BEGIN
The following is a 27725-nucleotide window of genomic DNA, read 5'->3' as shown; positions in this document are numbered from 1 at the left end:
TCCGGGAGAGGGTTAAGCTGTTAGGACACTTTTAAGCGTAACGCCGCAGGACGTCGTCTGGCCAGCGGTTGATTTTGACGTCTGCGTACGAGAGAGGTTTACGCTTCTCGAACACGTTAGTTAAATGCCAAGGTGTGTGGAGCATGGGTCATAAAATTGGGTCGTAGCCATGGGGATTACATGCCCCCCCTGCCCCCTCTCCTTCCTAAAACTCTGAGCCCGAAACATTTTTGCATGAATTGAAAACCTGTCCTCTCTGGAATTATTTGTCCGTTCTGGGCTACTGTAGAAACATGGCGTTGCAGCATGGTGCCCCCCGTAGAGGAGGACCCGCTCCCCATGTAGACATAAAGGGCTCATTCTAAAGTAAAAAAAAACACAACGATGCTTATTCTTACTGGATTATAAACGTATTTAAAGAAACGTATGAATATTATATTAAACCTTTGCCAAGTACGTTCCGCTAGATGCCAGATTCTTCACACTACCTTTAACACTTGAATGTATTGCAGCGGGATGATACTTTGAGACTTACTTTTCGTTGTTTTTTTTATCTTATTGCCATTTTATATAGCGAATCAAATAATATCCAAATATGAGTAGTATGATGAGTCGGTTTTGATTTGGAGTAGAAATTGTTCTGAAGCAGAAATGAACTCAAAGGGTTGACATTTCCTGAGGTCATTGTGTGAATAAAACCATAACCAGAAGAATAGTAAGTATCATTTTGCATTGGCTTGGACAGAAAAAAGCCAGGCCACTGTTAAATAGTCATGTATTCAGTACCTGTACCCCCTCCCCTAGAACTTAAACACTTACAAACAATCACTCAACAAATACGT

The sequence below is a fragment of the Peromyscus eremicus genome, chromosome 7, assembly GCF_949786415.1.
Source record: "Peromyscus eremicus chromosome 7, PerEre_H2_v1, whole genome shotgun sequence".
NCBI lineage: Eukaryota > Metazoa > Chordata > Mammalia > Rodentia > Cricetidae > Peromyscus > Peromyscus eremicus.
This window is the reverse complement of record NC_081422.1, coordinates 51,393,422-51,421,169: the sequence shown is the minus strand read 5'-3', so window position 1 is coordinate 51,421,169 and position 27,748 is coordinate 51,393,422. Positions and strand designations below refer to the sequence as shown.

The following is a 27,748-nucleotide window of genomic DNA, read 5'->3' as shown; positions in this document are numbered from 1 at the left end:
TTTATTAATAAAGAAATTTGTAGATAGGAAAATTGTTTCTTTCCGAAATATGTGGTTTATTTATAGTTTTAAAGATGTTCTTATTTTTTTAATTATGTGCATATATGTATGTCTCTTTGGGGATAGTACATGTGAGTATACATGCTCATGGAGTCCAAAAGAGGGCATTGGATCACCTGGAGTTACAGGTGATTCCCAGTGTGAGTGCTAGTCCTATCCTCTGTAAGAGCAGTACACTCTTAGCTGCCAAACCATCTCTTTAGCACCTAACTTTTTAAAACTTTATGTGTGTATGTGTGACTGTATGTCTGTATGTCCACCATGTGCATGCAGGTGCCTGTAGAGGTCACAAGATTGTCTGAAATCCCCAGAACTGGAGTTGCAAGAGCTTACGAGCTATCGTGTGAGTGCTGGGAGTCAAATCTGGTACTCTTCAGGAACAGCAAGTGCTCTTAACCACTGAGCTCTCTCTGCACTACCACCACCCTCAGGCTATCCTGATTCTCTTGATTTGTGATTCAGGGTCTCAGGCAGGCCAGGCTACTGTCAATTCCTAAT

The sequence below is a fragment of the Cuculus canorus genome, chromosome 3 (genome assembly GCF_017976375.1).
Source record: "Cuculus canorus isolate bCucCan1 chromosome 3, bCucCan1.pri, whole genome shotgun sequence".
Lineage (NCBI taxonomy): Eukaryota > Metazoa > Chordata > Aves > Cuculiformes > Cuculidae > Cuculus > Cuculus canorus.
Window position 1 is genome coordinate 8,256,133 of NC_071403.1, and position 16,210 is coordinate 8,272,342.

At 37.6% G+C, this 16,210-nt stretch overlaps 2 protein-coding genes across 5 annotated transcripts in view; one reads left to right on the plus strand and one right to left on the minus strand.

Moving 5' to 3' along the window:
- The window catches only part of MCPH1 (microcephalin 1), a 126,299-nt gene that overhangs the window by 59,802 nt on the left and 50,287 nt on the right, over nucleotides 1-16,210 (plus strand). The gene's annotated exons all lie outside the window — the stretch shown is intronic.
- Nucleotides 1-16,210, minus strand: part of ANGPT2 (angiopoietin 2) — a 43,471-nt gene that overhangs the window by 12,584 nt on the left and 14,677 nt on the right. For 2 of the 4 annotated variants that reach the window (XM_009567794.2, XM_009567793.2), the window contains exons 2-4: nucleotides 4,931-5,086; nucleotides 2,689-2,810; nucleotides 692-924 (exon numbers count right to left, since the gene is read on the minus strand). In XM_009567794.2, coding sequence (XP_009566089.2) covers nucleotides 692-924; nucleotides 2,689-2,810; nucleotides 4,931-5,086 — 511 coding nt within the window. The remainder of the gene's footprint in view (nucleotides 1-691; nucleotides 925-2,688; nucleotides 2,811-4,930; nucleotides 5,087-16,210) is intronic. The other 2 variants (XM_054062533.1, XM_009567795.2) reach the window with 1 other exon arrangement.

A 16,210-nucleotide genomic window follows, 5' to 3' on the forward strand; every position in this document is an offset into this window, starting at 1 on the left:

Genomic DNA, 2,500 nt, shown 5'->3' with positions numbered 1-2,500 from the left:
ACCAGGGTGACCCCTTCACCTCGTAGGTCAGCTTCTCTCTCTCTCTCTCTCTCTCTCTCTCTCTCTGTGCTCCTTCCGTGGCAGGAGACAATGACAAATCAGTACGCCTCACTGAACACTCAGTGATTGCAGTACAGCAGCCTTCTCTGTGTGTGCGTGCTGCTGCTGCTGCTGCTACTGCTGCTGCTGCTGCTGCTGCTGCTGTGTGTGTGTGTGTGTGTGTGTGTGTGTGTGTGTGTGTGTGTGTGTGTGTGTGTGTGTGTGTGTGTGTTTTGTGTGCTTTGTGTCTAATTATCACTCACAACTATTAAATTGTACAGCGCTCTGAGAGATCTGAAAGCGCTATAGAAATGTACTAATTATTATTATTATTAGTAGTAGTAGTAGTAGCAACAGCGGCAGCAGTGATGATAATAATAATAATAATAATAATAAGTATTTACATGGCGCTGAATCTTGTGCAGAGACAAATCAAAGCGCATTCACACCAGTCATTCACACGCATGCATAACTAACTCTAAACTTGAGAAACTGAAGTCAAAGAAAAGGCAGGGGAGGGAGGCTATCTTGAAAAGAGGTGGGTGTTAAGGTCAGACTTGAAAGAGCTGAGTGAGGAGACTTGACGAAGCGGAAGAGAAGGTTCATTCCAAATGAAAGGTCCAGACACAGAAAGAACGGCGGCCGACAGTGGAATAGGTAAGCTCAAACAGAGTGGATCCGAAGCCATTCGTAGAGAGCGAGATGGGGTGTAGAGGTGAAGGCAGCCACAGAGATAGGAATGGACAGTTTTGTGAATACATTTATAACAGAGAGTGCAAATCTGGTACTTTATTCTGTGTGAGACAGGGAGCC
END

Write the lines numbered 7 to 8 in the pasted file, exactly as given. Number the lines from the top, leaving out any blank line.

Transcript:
The following is a 27,748-nucleotide window of genomic DNA, read 5'->3' as shown; positions in this document are numbered from 1 at the left end:
TTTATTAATAAAGAAATTTGTAGATAGGAAAATTGTTTCTTTCCGAAATATGTGGTTTATTTATAGTTTTAAAGATGTTCTTATTTTTTTAATTATGTGCATATATGTATGTCTCTTTGGGGATAGTACATGTGAGTATACATGCTCATGGAGTCCAAAAGAGGGCATTGGATCACCTGGAGTTACAGGTGATTCCCAGTGTGAGTGCTAGTCCTATCCTCTGTAAGAGCAGTACACTCTTAGCTGCCAAACCATCTCTTTAGCACCTAACTTTTTAAAACTTTATGTGTGTATGTGTGACTGTATGTCTGTATGTCCACCATGTGCATGCAGGTGCCTGTAGAGGTCACAAGATTGTCTGAAATCCCCAGAACTGGAGTTGCAAGAGCTTACGAGCTATCGTGTGAGTGCTGGGAGTCAAATCTGGTACTCTTCAGGAACAGCAAGTGCTCTTAACCACTGAGCTCTCTCTGCACTACCACCACCCTCAGGCTATCCTGATTCTCTTGATTTGTGATTCAGGGTCTCAGGCAGGCCAGGCTACTGTCAATTCCTAAT